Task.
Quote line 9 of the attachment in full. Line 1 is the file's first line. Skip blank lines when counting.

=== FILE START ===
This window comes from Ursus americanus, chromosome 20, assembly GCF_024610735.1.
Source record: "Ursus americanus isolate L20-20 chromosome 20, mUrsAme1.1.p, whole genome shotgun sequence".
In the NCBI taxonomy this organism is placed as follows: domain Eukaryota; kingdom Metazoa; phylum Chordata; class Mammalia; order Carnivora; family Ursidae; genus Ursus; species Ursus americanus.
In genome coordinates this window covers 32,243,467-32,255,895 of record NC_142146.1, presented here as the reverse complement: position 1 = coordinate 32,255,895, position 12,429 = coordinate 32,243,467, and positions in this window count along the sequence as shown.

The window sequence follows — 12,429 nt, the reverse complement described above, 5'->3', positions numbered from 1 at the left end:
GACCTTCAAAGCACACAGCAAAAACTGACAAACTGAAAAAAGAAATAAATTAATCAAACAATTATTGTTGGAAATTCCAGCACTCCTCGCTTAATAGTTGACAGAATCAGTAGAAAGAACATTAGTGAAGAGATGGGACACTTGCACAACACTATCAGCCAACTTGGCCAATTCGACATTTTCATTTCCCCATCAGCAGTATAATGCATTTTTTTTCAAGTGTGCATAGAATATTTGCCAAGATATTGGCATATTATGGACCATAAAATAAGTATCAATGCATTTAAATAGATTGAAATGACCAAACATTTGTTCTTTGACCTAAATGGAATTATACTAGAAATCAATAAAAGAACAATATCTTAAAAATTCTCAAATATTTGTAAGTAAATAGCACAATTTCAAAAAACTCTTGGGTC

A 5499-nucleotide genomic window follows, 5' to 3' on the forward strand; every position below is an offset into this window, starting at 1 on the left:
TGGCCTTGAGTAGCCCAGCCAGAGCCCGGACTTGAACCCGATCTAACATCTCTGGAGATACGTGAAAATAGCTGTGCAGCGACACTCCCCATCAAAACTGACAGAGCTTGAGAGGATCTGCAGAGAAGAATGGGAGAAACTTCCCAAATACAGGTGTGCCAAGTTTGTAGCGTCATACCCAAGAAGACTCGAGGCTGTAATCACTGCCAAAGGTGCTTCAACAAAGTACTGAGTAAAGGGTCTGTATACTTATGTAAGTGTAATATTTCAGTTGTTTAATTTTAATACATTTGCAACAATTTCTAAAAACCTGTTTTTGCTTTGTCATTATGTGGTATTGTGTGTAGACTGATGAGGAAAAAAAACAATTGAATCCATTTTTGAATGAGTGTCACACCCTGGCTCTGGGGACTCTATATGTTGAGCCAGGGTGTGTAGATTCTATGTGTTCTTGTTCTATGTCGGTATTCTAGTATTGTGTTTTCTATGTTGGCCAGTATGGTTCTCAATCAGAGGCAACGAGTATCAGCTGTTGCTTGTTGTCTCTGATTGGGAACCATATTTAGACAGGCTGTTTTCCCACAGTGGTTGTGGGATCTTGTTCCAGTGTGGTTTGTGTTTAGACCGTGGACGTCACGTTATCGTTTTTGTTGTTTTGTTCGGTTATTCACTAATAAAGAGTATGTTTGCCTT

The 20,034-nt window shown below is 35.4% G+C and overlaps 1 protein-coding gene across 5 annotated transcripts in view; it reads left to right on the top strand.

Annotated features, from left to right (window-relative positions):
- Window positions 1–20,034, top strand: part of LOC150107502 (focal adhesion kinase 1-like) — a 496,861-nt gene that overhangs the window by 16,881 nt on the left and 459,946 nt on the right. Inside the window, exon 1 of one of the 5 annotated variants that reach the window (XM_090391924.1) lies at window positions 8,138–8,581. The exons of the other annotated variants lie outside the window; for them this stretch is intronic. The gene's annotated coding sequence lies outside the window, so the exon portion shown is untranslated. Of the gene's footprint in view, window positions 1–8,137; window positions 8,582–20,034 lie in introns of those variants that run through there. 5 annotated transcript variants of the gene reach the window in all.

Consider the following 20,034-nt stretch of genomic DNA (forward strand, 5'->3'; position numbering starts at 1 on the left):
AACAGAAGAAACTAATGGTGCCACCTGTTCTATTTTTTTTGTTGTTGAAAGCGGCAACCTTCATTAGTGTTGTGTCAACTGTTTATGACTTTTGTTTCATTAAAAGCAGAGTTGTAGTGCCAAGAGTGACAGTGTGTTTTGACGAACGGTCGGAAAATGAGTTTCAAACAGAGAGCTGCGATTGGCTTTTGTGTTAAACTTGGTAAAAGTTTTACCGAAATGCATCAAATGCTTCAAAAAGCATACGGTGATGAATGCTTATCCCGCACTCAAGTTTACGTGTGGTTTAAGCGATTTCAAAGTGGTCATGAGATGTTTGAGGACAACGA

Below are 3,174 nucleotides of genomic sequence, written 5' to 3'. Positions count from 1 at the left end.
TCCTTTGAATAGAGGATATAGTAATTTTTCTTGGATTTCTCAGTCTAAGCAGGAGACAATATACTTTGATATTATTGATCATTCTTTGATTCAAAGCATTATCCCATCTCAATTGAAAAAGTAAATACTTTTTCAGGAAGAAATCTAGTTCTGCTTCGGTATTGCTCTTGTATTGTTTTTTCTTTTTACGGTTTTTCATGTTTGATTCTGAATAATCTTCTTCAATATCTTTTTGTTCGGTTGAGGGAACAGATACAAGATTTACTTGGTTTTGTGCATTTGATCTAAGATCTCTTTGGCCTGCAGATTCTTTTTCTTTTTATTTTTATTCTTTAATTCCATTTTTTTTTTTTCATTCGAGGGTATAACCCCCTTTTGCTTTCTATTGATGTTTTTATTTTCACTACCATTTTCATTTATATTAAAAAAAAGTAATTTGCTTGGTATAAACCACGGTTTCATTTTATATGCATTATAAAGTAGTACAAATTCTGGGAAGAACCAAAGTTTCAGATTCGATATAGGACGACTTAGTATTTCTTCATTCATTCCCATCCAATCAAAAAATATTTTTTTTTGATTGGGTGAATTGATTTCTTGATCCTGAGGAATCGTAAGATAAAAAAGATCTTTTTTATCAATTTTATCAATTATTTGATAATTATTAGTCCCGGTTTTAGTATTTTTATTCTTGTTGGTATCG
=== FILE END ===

The 20,034-nt window shown below is 35.4% G+C and overlaps 1 protein-coding gene across 5 annotated transcripts in view; it reads left to right on the top strand.